Catholic – or Christian?

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Last week I stopped off, mid-morning, to have a cup of coffee in Wimbledon. The cheerful waitress asked me if I was a Catholic priest. Then she went on to tell me that she was a Catholic, but her friend had said that she needed to become a Christian and get baptised. I explained that she was already a Christian, and (whatever else she might have needed in the way of sacraments) she had already been baptised, and only once was possible.

She seemed puzzled by my assertion that Catholic and Christian were not opposites. I simplified. ‘Everyone who follows Jesus Christ is a Christian. The majority are Catholic Christians, in the East there are mainly Orthodox Christians, and some are called Protestant Christians.’ I went on, ‘I expect you know that all Muslims are followers of Mohammad, but some are Sunni Muslims and some are Shia Muslims.’ Yes, indeed, she had heard of this and so she grasped the answer to her Catholic/Christian question.

But I was left with a nagging resentment, not against the waitress’ friend, but against whoever had taught her that Catholics were not Christians. For such people have claimed the name Christian as exclusively theirs. No doubt they and I would disagree over significant parts of the Faith, including some of its fundamentals. As Protestant Christians they would maintain that I had added things which were not in the Bible. As a Catholic Christian I would maintain that they had arbitrarily cut out parts of the Bible they didn’t like, and were ignoring 2,000 years of Christian history during which the Holy Spirit had been very active. What I would not and could not do is deny that they are Christians, if they believe in God the Trinity, have been baptised in the three-fold name of God, and are sincerely trying to live the Christian Way.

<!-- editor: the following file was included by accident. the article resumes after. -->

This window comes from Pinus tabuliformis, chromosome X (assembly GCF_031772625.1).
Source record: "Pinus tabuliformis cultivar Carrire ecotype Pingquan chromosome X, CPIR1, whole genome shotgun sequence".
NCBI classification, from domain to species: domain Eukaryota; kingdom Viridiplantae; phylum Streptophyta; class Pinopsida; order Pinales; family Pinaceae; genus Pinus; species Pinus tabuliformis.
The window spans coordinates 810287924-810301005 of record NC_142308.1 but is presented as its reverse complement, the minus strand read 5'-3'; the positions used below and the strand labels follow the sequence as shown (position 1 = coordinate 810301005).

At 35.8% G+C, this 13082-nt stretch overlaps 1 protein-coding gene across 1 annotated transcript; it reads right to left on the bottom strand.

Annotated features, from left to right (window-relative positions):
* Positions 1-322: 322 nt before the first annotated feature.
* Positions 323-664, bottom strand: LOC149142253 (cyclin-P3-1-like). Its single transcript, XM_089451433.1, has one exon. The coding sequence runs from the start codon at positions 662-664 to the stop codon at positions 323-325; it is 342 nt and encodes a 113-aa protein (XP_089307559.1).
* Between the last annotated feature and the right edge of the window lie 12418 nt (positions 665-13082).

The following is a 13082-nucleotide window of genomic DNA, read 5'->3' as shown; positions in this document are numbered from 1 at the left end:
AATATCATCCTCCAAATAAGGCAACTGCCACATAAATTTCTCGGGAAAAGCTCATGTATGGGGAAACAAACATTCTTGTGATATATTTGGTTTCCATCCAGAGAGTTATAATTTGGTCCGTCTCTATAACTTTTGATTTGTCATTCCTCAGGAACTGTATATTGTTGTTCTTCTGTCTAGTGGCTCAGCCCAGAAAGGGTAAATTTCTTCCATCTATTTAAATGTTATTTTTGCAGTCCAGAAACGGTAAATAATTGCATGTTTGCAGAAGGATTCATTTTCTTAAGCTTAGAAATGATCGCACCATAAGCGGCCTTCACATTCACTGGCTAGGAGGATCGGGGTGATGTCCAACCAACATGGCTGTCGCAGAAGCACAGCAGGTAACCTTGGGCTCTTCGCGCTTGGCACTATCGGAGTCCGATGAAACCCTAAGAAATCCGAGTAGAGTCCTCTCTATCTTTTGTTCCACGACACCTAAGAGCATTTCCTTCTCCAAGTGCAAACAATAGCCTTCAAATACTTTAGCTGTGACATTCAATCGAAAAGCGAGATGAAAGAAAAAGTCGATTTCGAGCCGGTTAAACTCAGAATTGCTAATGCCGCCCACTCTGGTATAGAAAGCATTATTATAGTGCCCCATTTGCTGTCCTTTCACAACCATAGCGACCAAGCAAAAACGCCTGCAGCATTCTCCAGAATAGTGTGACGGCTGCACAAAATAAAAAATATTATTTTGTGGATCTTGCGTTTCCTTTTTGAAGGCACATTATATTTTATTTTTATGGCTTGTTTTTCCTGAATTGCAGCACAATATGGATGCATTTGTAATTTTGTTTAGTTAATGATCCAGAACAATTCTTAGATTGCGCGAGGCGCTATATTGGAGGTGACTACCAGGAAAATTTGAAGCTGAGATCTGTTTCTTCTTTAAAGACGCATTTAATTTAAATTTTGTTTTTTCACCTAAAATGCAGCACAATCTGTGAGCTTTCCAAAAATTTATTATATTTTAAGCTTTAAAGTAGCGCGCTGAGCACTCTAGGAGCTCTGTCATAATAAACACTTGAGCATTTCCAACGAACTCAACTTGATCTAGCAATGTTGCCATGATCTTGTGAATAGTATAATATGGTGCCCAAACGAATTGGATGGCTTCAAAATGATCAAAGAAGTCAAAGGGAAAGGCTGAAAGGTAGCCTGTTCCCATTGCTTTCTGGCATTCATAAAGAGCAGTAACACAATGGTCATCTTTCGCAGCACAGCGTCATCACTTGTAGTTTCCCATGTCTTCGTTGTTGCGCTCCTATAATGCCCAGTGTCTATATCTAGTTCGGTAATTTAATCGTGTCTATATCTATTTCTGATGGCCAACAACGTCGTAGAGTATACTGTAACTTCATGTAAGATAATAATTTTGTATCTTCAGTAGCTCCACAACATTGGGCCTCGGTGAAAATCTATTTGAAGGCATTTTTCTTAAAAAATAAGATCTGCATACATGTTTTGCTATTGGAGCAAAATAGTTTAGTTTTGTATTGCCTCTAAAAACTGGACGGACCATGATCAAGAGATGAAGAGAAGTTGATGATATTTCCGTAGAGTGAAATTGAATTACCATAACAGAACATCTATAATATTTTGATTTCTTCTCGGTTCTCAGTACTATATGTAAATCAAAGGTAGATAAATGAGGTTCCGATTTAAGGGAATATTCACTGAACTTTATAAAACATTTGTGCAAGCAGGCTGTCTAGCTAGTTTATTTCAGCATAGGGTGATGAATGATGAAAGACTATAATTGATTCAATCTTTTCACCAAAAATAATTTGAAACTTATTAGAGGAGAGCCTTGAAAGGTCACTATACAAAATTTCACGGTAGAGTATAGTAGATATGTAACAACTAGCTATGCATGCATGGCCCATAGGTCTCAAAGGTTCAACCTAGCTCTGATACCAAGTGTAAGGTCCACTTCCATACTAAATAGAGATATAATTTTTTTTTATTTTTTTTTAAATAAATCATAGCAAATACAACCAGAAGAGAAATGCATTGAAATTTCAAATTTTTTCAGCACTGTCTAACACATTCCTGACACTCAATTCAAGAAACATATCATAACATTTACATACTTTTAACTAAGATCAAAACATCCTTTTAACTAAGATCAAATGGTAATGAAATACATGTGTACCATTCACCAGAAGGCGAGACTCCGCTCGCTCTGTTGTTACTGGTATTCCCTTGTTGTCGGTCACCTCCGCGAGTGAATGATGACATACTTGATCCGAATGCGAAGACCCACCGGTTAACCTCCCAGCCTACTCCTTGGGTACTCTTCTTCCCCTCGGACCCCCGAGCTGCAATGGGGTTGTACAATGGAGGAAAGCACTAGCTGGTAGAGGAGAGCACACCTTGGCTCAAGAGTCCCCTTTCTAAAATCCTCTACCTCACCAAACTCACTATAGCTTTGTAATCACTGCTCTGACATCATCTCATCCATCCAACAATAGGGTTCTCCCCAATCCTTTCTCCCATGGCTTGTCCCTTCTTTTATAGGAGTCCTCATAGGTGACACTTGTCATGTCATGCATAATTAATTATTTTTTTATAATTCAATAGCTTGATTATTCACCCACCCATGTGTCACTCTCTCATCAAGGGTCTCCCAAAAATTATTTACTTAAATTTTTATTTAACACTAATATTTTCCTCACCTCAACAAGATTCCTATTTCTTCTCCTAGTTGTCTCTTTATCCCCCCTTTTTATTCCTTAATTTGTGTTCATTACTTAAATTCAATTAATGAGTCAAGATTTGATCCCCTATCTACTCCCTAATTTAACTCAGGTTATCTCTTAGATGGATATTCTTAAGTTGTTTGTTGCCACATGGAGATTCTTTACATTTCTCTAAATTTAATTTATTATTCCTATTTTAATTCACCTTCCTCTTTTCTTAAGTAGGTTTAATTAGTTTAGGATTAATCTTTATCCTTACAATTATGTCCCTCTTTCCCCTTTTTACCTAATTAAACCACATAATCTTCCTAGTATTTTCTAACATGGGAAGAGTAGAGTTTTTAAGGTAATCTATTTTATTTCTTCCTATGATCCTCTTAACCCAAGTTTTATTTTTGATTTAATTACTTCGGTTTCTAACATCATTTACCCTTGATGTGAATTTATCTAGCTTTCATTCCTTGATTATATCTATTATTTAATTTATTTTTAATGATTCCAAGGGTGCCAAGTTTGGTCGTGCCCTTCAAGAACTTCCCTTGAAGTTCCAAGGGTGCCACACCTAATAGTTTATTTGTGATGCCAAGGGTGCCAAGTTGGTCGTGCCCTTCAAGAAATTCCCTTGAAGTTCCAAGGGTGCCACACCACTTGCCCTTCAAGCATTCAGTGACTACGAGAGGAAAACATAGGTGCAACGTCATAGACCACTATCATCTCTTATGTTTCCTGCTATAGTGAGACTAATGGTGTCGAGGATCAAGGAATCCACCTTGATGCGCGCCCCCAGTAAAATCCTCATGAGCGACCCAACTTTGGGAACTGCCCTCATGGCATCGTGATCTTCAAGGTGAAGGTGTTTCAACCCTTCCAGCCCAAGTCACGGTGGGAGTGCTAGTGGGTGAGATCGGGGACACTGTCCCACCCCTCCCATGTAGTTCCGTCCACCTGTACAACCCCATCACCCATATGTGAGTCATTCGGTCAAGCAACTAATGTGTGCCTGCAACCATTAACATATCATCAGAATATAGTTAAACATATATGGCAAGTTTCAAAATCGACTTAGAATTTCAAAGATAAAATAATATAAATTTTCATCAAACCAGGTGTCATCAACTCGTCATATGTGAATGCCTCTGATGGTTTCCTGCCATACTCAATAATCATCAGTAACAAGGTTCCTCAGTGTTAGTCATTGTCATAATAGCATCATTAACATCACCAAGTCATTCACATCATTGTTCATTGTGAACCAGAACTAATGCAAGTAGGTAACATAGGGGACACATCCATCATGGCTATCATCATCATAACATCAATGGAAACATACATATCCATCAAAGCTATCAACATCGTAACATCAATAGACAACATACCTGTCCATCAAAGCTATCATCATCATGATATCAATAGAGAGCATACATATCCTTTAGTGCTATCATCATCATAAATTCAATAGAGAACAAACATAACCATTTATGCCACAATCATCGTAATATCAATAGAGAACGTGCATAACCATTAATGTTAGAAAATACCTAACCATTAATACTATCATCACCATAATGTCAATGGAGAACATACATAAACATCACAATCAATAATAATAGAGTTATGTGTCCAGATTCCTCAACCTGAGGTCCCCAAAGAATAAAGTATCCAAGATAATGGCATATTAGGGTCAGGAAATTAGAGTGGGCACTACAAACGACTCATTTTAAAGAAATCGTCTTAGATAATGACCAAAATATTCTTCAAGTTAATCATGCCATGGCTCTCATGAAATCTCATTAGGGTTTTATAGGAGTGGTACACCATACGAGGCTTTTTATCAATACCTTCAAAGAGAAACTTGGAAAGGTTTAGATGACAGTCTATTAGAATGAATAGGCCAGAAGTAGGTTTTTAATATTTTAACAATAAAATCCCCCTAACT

So, please my Christian brothers and sisters, let us have no more of this. And coming at this story from a completely different angle, does it not prove the value of the clerical collar. Without it my cheerful waitress would never have engaged me in this discussion. My French friends who recently complained to me about ‘invisible clergy’ surely have a point.


About Scott Anderson

Formerly an Anglican priest (ordained 1975) received into the Catholic Church in February 2012, and ordained to the Diaconate on 27th July 2013. I took early retirement, and divide my time between London and northern France. I am deeply committed to the Ordinariate as a gift of the Holy Spirit in the search for unity. Like many Ordinariate members I feel a personal gratitude to Pope Emeritus Benedict, together with loyalty to our Holy Father, Pope Francis. My blog tries to make a small contribution to the growth of the Ordinariate by asking questions (and proposing some answers) about the 'Anglican Patrimony'. I have always been fascinated by the whole issue of growth and decline, and therefore concerned for appropriate means of evangelisation in western Europe. I believe that the Holy Spirit is constantly renewing the People of God and that we must be open to him. My love of music and motorcycles will occasionally surface in my posts. On Saturday 19th October 2013, I was ordained to the Priesthood at Most Precious Blood, Borough, by the Most Revd Peter Smith, Archbishop of Southwark, for the service of the Ordinariate of our Lady of Walsingham. I continued to serve the Ordinariate group and Parish at Most Precious Blood until the end of 2014. Subsequently, I helped in the care of the Ordinariate Groups at Hemel Hempstead and Croydon, and in the Archdiocese of Southwark, until the beginning of September 2015. With the agreement of my Ordinary, Mgr Keith Newton, the Bishop of Amiens appointed me Administrator of the Parish of Notre Dame des Etangs (Pont Remy) in Picardie, France. This appointment is to last for a year, to give the Bishop the opportunity to assess the future of the parish.
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10 Responses to Catholic – or Christian?

  1. Eliza says:

    Because Catholics follow a false christ and add to the Word of God, the Bible, and believe that the sacraments save them in addition to faith, then compared with the biblical definition of “Christian” Catholics are not “Christians”. Now if you follow the world’s definition of christian, then, of course, you are.